History of Science
The Middle Ages, from about 500 to about 1600, are in the early twenty-first century recognized as a fertile period marking a transition from the dominance of a handful of ancient authorities to a broad range of theory and experiment. These developments took place throughout Europe, North Africa, the Arabian Peninsula, and Asia. For the eventual rise of science in Renaissance Europe, developments in Islamic nations were especially important. For a comprehensive survey of this cultural transfer, see David Lindberg's The Beginnings of Western Science (1992), which traces the development of ideas within cultures and their transfer from one culture to another as well as the cultural contexts that enframed these developments. As an historian who pioneered studies of the close relationship between science and Christianity in the West, Lindberg is especially good at laying the "religion versus science" myth to rest. He does this in a number of ways, including explanations of support for science and medicine in the medieval church and the transfer of Greek science from Islam to Europe through Christian scholars such as St. Thomas Aquinas.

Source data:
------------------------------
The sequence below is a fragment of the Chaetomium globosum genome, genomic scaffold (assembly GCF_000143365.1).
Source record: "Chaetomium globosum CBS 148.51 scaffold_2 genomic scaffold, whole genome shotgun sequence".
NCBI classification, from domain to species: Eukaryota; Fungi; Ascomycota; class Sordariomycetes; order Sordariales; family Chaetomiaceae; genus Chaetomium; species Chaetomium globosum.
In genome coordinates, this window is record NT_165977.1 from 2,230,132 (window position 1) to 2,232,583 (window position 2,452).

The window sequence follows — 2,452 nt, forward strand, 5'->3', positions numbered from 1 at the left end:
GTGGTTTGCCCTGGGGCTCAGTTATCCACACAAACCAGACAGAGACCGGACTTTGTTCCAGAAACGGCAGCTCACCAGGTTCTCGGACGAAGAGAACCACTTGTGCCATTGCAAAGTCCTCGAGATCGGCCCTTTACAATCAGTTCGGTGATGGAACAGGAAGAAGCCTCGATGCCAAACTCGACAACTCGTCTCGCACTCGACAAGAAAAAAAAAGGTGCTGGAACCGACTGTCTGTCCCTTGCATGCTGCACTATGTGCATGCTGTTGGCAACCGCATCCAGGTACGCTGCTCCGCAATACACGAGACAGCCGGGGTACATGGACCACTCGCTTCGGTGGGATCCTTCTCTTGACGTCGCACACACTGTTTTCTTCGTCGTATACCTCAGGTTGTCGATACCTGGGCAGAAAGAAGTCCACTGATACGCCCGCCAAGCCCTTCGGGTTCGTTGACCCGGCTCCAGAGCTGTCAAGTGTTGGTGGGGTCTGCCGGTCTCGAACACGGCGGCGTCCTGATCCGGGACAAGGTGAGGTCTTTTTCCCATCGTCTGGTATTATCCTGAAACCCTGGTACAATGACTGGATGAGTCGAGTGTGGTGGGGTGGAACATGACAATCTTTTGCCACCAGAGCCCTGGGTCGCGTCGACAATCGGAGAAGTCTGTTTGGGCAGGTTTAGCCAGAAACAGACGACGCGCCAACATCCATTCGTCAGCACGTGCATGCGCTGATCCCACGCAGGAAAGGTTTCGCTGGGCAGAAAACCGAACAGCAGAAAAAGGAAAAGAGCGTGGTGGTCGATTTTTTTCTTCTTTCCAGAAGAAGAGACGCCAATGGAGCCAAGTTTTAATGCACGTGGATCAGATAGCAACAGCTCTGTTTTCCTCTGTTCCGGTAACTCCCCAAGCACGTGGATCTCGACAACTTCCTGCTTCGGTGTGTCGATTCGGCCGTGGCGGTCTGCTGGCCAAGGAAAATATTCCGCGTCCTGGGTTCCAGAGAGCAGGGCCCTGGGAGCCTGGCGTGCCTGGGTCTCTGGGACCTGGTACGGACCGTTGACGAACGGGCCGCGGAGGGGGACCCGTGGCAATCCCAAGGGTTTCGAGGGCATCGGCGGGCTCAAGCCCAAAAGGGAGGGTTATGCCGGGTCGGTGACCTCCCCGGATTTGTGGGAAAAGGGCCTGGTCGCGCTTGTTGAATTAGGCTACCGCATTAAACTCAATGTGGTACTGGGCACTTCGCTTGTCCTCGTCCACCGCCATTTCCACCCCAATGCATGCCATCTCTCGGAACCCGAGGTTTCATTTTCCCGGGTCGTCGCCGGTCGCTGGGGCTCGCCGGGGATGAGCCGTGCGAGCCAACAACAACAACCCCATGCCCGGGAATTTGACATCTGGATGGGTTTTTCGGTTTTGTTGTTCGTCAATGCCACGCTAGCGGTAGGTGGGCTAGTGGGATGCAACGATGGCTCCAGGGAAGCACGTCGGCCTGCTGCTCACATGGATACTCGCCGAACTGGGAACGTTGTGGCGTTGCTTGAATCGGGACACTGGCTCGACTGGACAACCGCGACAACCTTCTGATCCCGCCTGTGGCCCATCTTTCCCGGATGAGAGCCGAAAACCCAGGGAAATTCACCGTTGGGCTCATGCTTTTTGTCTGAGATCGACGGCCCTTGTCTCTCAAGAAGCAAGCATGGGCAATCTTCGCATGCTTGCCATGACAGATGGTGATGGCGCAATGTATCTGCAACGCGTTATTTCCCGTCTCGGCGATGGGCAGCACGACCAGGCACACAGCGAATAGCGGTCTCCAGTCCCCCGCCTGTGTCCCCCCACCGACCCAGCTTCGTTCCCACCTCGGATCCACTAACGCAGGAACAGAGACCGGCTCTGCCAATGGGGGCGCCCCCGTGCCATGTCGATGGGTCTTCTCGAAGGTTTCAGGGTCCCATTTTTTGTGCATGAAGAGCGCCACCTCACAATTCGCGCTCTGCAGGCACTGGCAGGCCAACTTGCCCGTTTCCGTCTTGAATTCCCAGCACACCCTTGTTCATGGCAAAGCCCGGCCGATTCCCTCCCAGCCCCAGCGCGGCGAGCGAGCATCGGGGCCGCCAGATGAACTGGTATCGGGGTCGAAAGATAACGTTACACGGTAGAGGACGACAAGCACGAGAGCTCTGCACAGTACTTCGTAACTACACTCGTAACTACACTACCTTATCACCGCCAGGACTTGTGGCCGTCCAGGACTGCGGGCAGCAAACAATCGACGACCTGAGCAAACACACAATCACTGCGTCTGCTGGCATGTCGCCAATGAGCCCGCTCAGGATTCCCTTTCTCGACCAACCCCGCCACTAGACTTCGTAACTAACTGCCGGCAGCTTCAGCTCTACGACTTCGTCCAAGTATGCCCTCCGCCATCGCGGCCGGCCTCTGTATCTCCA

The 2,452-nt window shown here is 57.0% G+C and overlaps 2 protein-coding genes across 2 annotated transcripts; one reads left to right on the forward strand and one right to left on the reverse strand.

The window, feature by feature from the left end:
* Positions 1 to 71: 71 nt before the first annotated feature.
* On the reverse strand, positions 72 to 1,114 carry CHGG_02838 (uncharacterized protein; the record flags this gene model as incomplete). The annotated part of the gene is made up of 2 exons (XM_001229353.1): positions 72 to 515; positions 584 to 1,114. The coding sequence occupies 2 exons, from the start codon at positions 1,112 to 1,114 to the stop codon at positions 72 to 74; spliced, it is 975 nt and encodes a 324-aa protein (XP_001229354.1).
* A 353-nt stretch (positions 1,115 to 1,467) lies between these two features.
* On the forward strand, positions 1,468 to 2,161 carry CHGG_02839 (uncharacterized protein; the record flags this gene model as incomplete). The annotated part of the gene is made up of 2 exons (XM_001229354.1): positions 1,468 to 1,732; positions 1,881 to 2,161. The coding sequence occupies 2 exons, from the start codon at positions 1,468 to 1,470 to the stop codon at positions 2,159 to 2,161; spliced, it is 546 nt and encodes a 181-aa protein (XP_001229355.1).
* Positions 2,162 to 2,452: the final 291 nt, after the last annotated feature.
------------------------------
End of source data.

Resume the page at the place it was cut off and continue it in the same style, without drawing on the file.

- History of Science - Scientific Revolution
- History of Science - Preclassical Antiquity
- Other Free Encyclopedias
Science EncyclopediaScience & Philosophy: Jean-Paul Sartre Biography to Seminiferous tubulesHistory of Science - General Works, Preclassical Antiquity, Middle Ages, Scientific Revolution, Biological Sciences, Feminist History Of Science